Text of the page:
“Not that I know of. At one point, I looked out from the kitchen, and they’re gone. Poof.” Jerome snaps his fingers on both hands. “I mean, what the hell?”
Phyllis is upset, “You mean they ate all our sausage and dashed?”
“Well, I grabbed their ticket and went over to the table. They left a gold piece.”
“Yeah. Gold. Date-stamped 1898.”
“To pay for their food?”
“Yeah. But don’t worry. I paid their ticket with my own cash. And I hid the gold.”
“I can’t tell you.”
“Because I can’t remember.”
“You never told anyone?”
“Hell no, never said a thing, ‘til now. I’m in recovery. I’m not gonna say I’m seeing things. And who the hell pays for breakfast with gold from 1898?”
“I recall that booth being open a lot. The vinyl seats were cracked, and I patched ‘em with duct tape.” She sits back and takes a deep breath. “Anyone else sit there?”
“On occasion an odd character would have coffee or tea, they rarely ordered food. Once a tramp was sitting there. His clothes were old time, like Charlie Chaplin. I gave him up a bowl of soup and pierogi, hope you don’t mind. When I glanced up again he was gone. Funny thing, Alice always sat at that booth. But she always came and went like a normal customer. Otherwise, that booth was usually empty. But I have a theory.”
“What’s theory got to do with it?”
“It’s a way to explain. It was some kind of time booth into another world. Like a—“
“Like a portal?
“That’s it. I’m not crazy. Please, I don’t want anyone to think I’m crazy.”
“Well, you can’t remember where you stashed the gold.”
“I was stoned, not crazy.”
Ted walks up to the porch, interrupting the conversation. “What’s this I hear ‘bout being crazy?”
“Why, Ted, We didn’t expect you, but come on up.” Phyllis leans over and calls through the screen door. “Meghan, can you bring out another folding chair?”
Ted takes a seat. “I came to lend an ear, lend a hand, whatever I can do. We gotta get another diner up and running. It was the only place between here and anywhere for decent food, good coffee. Pie.” He speaks as if he’s being deprived of his basic human rights.
The spring twangs on the screen door when Meghan swings through, without the extra chair. “Don’t need it. Dewayne called, said he can’t make it on account of being a conflict of interest. He just applied for a job at the police station.” She sits between Jerome and Ted.
“As what, janitor?” Ted never did care much for the guy, who made so much racket washing dishes, slamming the trays. He was surprised Dewayne didn’t break all the Excelsior’s Buffalo China.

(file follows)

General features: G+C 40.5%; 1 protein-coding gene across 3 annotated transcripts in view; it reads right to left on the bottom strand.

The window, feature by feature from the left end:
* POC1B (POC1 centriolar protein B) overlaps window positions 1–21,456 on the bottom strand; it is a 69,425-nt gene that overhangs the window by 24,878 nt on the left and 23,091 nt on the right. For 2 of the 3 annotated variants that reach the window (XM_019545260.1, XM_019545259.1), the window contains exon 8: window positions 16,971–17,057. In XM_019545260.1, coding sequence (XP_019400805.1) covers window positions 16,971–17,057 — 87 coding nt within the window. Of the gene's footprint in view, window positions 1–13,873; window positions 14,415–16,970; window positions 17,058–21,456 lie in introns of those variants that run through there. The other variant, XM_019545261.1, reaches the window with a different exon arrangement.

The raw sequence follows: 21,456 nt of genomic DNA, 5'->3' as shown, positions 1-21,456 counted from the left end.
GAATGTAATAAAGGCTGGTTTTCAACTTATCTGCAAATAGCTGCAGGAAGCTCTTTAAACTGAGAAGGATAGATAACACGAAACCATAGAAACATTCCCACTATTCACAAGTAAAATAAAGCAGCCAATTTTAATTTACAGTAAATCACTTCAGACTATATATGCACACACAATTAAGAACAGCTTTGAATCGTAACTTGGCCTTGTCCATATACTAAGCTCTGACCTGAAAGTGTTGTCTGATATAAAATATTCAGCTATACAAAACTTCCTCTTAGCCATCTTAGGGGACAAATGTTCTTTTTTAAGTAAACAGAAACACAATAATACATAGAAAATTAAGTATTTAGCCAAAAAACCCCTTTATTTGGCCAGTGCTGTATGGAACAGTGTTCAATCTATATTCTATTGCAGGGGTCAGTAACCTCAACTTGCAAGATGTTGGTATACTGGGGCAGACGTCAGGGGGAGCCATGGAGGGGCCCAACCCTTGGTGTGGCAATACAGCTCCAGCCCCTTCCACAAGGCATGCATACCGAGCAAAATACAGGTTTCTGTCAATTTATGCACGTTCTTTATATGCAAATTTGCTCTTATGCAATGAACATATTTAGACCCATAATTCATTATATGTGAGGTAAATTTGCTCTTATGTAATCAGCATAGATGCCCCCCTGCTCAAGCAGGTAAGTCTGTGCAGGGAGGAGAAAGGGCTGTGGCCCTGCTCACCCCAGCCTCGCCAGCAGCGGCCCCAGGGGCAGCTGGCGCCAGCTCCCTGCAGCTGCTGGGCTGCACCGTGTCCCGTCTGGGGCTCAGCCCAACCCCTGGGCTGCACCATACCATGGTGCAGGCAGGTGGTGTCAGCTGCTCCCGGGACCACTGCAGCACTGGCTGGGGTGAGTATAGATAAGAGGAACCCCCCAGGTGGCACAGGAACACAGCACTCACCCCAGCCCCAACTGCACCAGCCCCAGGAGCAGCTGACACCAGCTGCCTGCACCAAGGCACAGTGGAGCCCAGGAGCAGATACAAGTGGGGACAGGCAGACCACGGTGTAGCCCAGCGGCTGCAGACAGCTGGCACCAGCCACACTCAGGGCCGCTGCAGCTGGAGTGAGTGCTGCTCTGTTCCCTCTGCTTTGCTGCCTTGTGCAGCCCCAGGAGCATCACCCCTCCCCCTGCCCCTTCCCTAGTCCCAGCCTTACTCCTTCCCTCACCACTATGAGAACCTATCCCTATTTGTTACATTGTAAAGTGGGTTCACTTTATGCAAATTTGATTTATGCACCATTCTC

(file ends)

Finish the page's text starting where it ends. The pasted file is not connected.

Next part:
Belin walks up the steps to the porch.
“Belin!” Phyllis pushes back the chair beside her. “Thank you for coming. Sit anywhere.” She redirects the conversation. “We’re sharing what we liked about the diner. How about you?”
Belin sits in the chair between Phyllis and Jeremy. She wiggles to get comfortable and uses her smile to cover her anxiety about losing her job. “I can say, I like being waitress. All the customers, they have stories. They leave nice tip. Everyone patient with my English, I learn more, serving their food. The regulars, I hear of their families. I like the customers who stop on their drive. I heard so many things.”
Phyllis taps her hands on her lap. “So everyone is here, except Amy of course. But help yourself to iced tea and let’s get started.” She looks over at Ted, “You were saying what you liked about the diner.”
“Yeah, it was an important spot in our town. Now that it’s gone, where do I hear the local grapevine?”
Meghan sits forward in her chair. “Being right at the crossroads, all that customer traffic goes right on by, we’re losing business like a leaky faucet.”
Phyllis rubs her forehead, massaging memories. “After the mill closed, I was so worried we’d be next. But we were one of the few businesses in town that actually thrived. I think it’s because of our location, where we’re at. Our lifeblood is that highway.” She looks at Jerome, “And of course, they come for the great food. You’re one of the first cooks we’ve had who can do my mother’s recipes proud. Did you know she carried those with her from Poland, sewn insider her coat?”
“Gran,” Meghan interjects. “Let’s not go into World War Two right now. We’ve got our own battle.”
Phyllis relates her plan to rebuild with insurance money, but it won’t cover everything. “The challenge I have now is, how to keep you all employed. There’s lots to be done. So today, I want to find out who can do what. Knowing what works good, let’s include those things. What I need to do is figure out how to keep y’all on the books. Jerome, I could use help cooking here at home, and that’ll give Meghan more time.”
“Thank you!” Meghan sighs.
“I have idea,” Bilan says. “Where I come from, when family has emergency, we have big dance party, everybody bring food, and people give money.”
“A benefit dance, great idea!” Meghan says.
“I also have an idea,” Jerome says. “Ted, you know about gold, right?”